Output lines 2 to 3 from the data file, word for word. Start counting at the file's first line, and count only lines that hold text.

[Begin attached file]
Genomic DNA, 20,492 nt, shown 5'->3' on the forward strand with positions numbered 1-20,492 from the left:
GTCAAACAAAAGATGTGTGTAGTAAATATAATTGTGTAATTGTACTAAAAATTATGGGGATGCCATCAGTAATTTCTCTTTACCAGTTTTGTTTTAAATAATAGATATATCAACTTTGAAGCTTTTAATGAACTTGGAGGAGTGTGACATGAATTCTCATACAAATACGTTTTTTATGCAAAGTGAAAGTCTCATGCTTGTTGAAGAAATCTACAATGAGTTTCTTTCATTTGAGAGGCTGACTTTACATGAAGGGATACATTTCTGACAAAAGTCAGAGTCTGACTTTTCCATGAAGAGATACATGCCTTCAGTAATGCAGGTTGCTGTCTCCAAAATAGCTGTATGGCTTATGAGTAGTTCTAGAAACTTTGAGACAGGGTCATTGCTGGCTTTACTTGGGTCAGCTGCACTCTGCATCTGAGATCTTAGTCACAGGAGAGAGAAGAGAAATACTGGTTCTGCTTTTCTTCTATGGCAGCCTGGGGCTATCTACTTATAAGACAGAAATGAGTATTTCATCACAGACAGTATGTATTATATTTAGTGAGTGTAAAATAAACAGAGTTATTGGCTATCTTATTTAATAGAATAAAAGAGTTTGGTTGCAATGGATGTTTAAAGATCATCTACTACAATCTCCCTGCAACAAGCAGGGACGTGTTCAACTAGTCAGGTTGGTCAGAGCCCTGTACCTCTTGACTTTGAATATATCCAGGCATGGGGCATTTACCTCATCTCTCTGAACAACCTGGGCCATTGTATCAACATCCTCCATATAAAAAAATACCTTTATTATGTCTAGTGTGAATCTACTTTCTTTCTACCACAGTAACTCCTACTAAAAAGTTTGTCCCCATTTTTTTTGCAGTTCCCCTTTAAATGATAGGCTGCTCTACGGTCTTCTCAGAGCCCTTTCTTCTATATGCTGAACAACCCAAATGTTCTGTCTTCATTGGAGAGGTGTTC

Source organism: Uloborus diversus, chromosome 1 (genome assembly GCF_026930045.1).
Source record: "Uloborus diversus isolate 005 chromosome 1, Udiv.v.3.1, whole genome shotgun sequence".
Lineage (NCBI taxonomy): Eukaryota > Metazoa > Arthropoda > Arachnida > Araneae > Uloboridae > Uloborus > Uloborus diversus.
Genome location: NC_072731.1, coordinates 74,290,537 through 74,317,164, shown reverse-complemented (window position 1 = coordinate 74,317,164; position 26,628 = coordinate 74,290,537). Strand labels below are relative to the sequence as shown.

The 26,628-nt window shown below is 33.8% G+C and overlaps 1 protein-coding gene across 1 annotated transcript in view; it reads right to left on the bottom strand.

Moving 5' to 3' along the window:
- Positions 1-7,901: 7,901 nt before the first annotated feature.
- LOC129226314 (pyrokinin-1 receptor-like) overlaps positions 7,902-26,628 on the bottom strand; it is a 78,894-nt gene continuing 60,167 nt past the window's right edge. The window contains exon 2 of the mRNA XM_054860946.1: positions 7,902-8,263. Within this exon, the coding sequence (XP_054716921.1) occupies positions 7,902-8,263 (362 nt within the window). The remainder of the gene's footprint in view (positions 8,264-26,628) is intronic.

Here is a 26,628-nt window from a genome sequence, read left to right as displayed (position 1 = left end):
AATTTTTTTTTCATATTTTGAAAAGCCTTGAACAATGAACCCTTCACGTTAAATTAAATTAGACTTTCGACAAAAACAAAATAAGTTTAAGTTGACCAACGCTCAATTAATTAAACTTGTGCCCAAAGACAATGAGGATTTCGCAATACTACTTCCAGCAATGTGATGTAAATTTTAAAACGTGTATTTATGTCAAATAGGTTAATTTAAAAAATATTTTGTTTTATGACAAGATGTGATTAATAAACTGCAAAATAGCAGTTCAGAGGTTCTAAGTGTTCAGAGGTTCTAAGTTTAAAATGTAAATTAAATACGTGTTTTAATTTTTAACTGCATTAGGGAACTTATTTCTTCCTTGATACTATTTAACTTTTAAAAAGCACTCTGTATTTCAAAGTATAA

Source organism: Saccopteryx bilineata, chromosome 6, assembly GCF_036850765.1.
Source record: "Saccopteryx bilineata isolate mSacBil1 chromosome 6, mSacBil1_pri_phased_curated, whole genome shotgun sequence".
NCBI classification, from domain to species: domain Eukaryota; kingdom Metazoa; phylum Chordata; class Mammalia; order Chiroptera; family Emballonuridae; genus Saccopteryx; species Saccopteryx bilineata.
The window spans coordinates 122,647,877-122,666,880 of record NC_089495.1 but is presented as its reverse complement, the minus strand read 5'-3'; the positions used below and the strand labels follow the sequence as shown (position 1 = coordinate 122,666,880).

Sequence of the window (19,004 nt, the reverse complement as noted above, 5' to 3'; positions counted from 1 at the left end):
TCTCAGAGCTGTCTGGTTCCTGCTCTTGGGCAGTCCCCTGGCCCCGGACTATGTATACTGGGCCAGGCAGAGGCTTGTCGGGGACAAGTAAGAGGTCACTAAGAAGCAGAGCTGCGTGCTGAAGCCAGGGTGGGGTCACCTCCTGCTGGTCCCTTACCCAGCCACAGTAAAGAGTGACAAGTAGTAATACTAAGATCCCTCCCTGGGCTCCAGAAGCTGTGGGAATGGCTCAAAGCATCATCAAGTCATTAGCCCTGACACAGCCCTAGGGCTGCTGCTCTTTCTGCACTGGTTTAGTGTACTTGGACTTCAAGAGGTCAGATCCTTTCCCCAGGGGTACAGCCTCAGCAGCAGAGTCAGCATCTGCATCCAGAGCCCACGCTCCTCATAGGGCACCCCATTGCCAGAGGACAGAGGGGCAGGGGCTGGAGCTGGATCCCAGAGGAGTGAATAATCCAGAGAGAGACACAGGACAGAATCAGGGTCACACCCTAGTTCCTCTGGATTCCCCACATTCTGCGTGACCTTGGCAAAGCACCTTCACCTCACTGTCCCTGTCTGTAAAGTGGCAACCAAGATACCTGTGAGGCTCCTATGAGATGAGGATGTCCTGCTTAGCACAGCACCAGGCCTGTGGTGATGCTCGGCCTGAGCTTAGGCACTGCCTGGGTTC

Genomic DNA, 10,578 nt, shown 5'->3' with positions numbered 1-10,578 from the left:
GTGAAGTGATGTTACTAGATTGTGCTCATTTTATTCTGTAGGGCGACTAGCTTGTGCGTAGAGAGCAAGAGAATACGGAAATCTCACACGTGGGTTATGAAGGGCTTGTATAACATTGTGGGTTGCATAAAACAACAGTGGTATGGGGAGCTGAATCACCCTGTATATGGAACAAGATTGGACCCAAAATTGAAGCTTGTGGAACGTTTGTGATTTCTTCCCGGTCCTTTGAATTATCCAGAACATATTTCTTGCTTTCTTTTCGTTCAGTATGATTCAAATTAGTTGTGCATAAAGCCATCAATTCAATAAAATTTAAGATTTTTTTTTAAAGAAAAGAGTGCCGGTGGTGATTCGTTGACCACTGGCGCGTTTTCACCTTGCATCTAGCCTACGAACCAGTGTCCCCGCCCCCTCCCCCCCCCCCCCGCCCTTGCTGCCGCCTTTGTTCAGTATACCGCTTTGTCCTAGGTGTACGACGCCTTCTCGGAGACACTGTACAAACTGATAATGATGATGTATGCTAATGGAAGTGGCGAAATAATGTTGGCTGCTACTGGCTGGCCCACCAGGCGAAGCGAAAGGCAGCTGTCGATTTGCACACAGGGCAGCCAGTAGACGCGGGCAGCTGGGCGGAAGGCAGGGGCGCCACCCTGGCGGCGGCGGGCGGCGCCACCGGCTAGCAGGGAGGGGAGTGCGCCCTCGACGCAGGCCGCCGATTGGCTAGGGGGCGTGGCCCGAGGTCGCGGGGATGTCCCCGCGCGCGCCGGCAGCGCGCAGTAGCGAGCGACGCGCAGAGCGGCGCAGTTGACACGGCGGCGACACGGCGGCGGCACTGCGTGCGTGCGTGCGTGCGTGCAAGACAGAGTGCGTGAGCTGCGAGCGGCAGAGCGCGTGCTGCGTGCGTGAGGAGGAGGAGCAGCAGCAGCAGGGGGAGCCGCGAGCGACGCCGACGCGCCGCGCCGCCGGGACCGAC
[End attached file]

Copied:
GTCAAACAAAAGATGTGTGTAGTAAATATAATTGTGTAATTGTACTAAAAATTATGGGGATGCCATCAGTAATTTCTCTTTACCAGTTTTGTTTTAAATAATAGATATATCAACTTTGAAGCTTTTAATGAACTTGGAGGAGTGTGACATGAATTCTCATACAAATACGTTTTTTATGCAAAGTGAAAGTCTCATGCTTGTTGAAGAAATCTACAATGAGTTTCTTTCATTTGAGAGGCTGACTTTACATGAAGGGATACATTTCTGACAAAAGTCAGAGTCTGACTTTTCCATGAAGAGATACATGCCTTCAGTAATGCAGGTTGCTGTCTCCAAAATAGCTGTATGGCTTATGAGTAGTTCTAGAAACTTTGAGACAGGGTCATTGCTGGCTTTACTTGGGTCAGCTGCACTCTGCATCTGAGATCTTAGTCACAGGAGAGAGAAGAGAAATACTGGTTCTGCTTTTCTTCTATGGCAGCCTGGGGCTATCTACTTATAAGACAGAAATGAGTATTTCATCACAGACAGTATGTATTATATTTAGTGAGTGTAAAATAAACAGAGTTATTGGCTATCTTATTTAATAGAATAAAAGAGTTTGGTTGCAATGGATGTTTAAAGATCATCTACTACAATCTCCCTGCAACAAGCAGGGACGTGTTCAACTAGTCAGGTTGGTCAGAGCCCTGTACCTCTTGACTTTGAATATATCCAGGCATGGGGCATTTACCTCATCTCTCTGAACAACCTGGGCCATTGTATCAACATCCTCCATATAAAAAAATACCTTTATTATGTCTAGTGTGAATCTACTTTCTTTCTACCACAGTAACTCCTACTAAAAAGTTTGTCCCCATTTTTTTTGCAGTTCCCCTTTAAATGATAGGCTGCTCTACGGTCTTCTCAGAGCCCTTTCTTCTATATGCTGAACAACCCAAATGTTCTGTCTTCATTGGAGAGGTGTTC

Source organism: Uloborus diversus, chromosome 1 (genome assembly GCF_026930045.1).